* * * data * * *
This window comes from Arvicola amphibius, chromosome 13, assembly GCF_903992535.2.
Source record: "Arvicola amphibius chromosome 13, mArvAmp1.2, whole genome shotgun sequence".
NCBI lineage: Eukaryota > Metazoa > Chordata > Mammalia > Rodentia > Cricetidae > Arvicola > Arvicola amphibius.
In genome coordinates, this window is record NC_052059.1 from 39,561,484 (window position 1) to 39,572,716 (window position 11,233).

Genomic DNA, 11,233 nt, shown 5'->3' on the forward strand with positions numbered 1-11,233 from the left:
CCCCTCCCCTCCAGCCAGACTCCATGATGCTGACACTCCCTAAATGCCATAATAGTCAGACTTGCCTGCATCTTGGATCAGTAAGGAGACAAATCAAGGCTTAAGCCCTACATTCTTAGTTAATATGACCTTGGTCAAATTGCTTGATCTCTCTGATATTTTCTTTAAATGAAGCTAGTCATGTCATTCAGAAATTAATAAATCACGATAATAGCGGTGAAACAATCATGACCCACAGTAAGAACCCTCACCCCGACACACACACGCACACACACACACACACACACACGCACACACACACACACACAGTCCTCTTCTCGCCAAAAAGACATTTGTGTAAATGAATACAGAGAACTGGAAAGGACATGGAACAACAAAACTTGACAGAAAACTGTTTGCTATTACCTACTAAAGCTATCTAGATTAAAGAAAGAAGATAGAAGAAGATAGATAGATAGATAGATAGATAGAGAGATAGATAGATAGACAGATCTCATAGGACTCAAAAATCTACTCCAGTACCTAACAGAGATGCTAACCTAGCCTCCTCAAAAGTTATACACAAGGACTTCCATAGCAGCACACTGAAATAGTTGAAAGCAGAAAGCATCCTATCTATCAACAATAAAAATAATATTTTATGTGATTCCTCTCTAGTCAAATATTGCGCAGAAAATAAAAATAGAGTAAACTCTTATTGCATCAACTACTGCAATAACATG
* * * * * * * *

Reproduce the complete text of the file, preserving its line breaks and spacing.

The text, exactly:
This window comes from Arvicola amphibius, chromosome 13, assembly GCF_903992535.2.
Source record: "Arvicola amphibius chromosome 13, mArvAmp1.2, whole genome shotgun sequence".
NCBI lineage: Eukaryota > Metazoa > Chordata > Mammalia > Rodentia > Cricetidae > Arvicola > Arvicola amphibius.
In genome coordinates, this window is record NC_052059.1 from 39,561,484 (window position 1) to 39,572,716 (window position 11,233).

Genomic DNA, 11,233 nt, shown 5'->3' on the forward strand with positions numbered 1-11,233 from the left:
CCCCTCCCCTCCAGCCAGACTCCATGATGCTGACACTCCCTAAATGCCATAATAGTCAGACTTGCCTGCATCTTGGATCAGTAAGGAGACAAATCAAGGCTTAAGCCCTACATTCTTAGTTAATATGACCTTGGTCAAATTGCTTGATCTCTCTGATATTTTCTTTAAATGAAGCTAGTCATGTCATTCAGAAATTAATAAATCACGATAATAGCGGTGAAACAATCATGACCCACAGTAAGAACCCTCACCCCGACACACACACGCACACACACACACACACACACACGCACACACACACACACACAGTCCTCTTCTCGCCAAAAAGACATTTGTGTAAATGAATACAGAGAACTGGAAAGGACATGGAACAACAAAACTTGACAGAAAACTGTTTGCTATTACCTACTAAAGCTATCTAGATTAAAGAAAGAAGATAGAAGAAGATAGATAGATAGATAGATAGATAGAGAGATAGATAGATAGACAGATCTCATAGGACTCAAAAATCTACTCCAGTACCTAACAGAGATGCTAACCTAGCCTCCTCAAAAGTTATACACAAGGACTTCCATAGCAGCACACTGAAATAGTTGAAAGCAGAAAGCATCCTATCTATCAACAATAAAAATAATATTTTATGTGATTCCTCTCTAGTCAAATATTGCGCAGAAAATAAAAATAGAGTAAACTCTTATTGCATCAACTACTGCAATAACATG